const attackerId = "fox";
  const victimId = "chicken";

  test.spawn(attackerId, new BlockLocation(5, 2, 5));
  test.spawn(victimId, new BlockLocation(2, 2, 2));

  test.assertEntityPresentInArea(victimId, true);

  // Succeed when the victim dies
  test.succeedWhen(() => {
    test.assertEntityPresentInArea(victimId, false);
  });
};

Some things to observe in this test function:

  • You can use the spawn method to create new mobs in your test.
  • Coordinates used in APIs like spawn are relative to the structure block of your .MCStructure.
  • assert functions cause code execution to stop if the conditions described in the method are not true. Here, this code asserts that a chicken entity is no longer in the structure (the false in the method assertEntityPresentInArea tells the function to assert that the entity is no longer there). If one is found within any of the blocks in the structure, the assert code will throw an error. However, if no chicken is found, we make our way to the test.succeed line of code, and the test passes.

The full JavaScript StarterTests.js file looks like:

import * as GameTest from "mojang-gametest";
import { BlockLocation } from "mojang-minecraft";

function simpleMobTest(test) {
  const attackerId = "fox";
  const victimId = "chicken";

  test.spawn(attackerId, new BlockLocation(5, 2, 5));
  test.spawn(victimId, new BlockLocation(2, 2, 2));

  test.assertEntityPresentInArea(victimId, true);

  // Succeed when the victim dies
  test.succeedWhen(() => {
    test.assertEntityPresentInArea(victimId, false);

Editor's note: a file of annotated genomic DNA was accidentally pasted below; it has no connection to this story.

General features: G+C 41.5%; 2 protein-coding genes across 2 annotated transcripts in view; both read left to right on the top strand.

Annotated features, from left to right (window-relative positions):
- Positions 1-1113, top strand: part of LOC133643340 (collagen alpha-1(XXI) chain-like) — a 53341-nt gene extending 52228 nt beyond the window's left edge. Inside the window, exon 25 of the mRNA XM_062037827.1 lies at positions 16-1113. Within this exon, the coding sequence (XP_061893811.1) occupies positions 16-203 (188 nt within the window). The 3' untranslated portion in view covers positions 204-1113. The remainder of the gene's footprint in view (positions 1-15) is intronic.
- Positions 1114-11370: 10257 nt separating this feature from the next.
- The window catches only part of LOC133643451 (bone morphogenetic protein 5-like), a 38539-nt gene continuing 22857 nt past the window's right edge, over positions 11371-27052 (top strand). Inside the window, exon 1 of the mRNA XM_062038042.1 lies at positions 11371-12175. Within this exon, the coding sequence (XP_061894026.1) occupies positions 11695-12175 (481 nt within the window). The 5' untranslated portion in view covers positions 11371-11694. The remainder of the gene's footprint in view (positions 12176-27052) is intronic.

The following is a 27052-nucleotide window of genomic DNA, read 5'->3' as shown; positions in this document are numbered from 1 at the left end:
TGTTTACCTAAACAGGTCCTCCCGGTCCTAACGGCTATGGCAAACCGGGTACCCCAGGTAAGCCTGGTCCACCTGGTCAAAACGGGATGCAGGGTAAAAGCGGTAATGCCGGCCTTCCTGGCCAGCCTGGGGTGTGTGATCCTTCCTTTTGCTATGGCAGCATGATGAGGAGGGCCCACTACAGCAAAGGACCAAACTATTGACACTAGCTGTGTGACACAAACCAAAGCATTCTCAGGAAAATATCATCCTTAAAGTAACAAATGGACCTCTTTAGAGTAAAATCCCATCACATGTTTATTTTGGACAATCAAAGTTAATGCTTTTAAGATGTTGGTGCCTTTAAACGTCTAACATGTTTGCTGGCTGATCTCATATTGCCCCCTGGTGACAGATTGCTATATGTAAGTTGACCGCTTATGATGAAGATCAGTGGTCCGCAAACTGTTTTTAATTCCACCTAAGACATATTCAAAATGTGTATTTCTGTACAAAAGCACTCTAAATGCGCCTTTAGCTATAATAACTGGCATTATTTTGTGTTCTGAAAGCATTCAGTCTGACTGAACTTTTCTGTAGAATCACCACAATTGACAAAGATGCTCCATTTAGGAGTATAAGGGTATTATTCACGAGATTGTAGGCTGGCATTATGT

});
};

// Registration Code for our test
GameTest.register("StarterTests", "simpleMobTest", simpleMobTest)
        .maxTicks(410)
        .structureName("startertests:mediumglass"); /* use the mediumglass.mcstructure file */

To finish the sample, you will want to use a structure block to define the test.

To do this, open up Minecraft and start a new world in Creative mode to build your environment. This is a simple glass pen that was built for our GameTest, made from glass blocks:

Glass structure within Minecraft

Next, you will want to export this as a structure. Run the following command in Minecraft:

/give @s structure_block

This will give you a structure block to work with. Place a structure block next to your creation, and use the Structure Block popup to frame your creation. Export this as mediumglass.mcstructure.

Structure Block interface in Minecraft

In your behavior pack, go to your structures folder and create a subfolder called startertests.

Place this mediumglass.mcstructure file within a subfolder called startertests. Make sure that you match the casing you specified in your JavaScript code, so make it all lower-case. Copy the mediumglass.mcstructure file to that folder. Your folder should look like this:

Default starter folder layout

Running your tests within the game

Once you have completed your GameTest behavior pack, you'll want to try it out within Minecraft. To do this, create a new Minecraft world. For this new world, you'll want to start in Creative mode and turn the GameTest Framework experiment on. You'll want to add the GameTeset Behavior Packs in your world. If everything is correct, you should see the Start Hello World GameTest behavior pack when you create your world:

Minecraft Behavior Pack with GameTest

Click on the Starter Hello World behavior packs tile to activate it.

Important

You’ll also likely want to specify some additional changes in your environment:

  • Selecting a Flat world
  • Retain Normal difficulty (mobs work differently in completely Peaceful worlds)

Once the world is loaded, use the /gametest command to run tests.

To run a specific test, use /gametest run <classname>:<testName>, like:

/gametest run startertests:simpleMobTest

What's Next

You've created your first GameTest Framework test. GameTests allow you as a Creator to stretch your content, exercise your entities, and validate your gameplay mechanics. You can view the GameTest API below to learn more about what is included in the GameTest Framework.